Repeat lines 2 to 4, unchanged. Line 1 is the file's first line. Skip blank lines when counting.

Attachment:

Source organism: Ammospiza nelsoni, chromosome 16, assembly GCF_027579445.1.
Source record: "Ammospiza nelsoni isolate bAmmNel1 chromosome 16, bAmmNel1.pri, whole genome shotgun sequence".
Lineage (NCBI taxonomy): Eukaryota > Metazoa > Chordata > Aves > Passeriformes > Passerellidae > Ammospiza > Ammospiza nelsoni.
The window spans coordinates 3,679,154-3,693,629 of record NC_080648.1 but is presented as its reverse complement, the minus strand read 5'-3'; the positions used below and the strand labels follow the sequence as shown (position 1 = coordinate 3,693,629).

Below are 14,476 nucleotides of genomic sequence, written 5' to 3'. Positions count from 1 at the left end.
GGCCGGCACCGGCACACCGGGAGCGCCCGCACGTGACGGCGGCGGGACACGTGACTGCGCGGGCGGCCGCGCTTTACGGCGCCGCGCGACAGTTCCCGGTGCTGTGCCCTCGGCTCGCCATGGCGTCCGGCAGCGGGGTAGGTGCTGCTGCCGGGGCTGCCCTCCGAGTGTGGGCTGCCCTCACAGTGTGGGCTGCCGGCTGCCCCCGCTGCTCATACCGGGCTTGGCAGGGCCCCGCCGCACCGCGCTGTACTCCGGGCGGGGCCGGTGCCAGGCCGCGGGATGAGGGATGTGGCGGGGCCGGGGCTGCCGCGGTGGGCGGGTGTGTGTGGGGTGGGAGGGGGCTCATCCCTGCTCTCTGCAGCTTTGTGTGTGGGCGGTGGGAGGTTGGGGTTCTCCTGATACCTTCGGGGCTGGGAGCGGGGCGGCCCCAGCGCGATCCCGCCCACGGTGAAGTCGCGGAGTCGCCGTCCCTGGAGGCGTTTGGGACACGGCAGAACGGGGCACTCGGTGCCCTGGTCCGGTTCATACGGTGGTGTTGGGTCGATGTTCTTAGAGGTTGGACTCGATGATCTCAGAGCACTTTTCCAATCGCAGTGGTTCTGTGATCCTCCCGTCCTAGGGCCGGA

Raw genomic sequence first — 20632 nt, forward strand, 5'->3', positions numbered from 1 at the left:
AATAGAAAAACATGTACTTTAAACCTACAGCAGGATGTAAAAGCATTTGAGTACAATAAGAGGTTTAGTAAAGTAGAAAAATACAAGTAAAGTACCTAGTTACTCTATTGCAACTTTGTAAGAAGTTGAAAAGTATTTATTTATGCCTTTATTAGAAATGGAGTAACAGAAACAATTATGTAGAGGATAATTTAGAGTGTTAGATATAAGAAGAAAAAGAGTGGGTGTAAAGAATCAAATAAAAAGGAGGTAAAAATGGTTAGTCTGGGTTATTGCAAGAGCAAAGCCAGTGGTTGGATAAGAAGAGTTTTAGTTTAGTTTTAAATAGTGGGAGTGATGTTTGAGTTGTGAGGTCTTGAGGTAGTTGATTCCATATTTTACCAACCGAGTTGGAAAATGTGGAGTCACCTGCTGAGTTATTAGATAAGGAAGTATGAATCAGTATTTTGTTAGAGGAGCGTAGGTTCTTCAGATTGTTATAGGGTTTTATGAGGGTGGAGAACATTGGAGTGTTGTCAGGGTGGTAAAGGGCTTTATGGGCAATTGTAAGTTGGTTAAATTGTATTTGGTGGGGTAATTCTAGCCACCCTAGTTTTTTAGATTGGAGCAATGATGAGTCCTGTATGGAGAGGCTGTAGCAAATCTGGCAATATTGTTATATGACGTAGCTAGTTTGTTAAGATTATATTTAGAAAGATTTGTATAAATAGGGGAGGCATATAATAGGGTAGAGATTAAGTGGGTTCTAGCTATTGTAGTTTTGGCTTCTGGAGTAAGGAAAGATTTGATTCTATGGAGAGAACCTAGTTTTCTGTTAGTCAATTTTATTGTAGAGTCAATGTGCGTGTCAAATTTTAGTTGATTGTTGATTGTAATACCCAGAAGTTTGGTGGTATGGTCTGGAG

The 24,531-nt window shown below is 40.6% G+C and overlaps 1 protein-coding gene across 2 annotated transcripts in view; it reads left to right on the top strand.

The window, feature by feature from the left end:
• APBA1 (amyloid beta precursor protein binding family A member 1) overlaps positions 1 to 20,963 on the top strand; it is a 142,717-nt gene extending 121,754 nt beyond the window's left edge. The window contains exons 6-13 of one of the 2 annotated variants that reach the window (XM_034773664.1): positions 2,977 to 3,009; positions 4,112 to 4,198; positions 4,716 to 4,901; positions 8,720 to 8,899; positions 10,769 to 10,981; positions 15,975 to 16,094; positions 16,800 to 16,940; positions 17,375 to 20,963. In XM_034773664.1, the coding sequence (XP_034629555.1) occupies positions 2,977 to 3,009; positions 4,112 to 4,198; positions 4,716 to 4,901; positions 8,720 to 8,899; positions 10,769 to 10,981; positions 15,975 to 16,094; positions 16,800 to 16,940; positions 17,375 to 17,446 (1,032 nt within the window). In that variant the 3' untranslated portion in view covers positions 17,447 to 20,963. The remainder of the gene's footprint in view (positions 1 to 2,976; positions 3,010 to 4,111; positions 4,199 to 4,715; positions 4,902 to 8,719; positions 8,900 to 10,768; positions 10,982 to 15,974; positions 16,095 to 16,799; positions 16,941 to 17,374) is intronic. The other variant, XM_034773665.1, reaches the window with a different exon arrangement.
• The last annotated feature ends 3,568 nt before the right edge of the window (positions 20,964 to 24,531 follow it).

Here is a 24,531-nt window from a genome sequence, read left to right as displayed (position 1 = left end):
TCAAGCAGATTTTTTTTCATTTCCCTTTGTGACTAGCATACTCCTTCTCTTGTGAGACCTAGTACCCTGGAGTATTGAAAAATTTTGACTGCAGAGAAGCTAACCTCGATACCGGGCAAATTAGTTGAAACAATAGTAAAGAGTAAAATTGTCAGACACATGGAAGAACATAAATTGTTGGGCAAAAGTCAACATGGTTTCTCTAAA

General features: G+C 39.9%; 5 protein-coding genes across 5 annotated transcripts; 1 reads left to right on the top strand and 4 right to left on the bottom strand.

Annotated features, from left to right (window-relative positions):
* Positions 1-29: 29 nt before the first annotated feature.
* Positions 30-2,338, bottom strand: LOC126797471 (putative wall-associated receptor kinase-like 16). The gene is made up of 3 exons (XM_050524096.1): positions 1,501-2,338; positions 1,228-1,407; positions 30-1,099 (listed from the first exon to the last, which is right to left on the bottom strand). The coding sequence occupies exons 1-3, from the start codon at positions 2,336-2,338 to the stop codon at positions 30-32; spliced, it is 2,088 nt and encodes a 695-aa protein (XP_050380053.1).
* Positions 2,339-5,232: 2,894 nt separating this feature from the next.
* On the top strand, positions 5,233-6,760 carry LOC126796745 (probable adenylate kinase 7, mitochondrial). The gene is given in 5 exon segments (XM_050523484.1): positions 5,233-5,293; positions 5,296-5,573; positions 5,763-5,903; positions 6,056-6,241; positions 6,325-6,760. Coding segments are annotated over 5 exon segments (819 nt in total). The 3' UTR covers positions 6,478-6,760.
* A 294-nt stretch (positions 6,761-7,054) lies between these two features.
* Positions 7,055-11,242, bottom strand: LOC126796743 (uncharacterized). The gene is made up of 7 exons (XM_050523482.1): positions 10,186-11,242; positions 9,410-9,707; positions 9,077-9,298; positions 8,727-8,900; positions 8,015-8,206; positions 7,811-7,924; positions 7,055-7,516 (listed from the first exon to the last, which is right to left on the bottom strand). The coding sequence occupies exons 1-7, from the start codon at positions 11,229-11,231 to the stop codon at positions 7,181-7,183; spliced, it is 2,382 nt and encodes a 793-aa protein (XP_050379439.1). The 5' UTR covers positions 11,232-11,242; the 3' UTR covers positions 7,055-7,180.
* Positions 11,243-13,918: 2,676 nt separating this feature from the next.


Source record: "Ammospiza nelsoni isolate bAmmNel1 chromosome 16, bAmmNel1.pri, whole genome shotgun sequence".
Lineage (NCBI taxonomy): Eukaryota > Metazoa > Chordata > Aves > Passeriformes > Passerellidae > Ammospiza > Ammospiza nelsoni.
The window spans coordinates 3,679,154-3,693,629 of record NC_080648.1 but is presented as its reverse complement, the minus strand read 5'-3'; the positions used below and the strand labels follow the sequence as shown (position 1 = coordinate 3,693,629).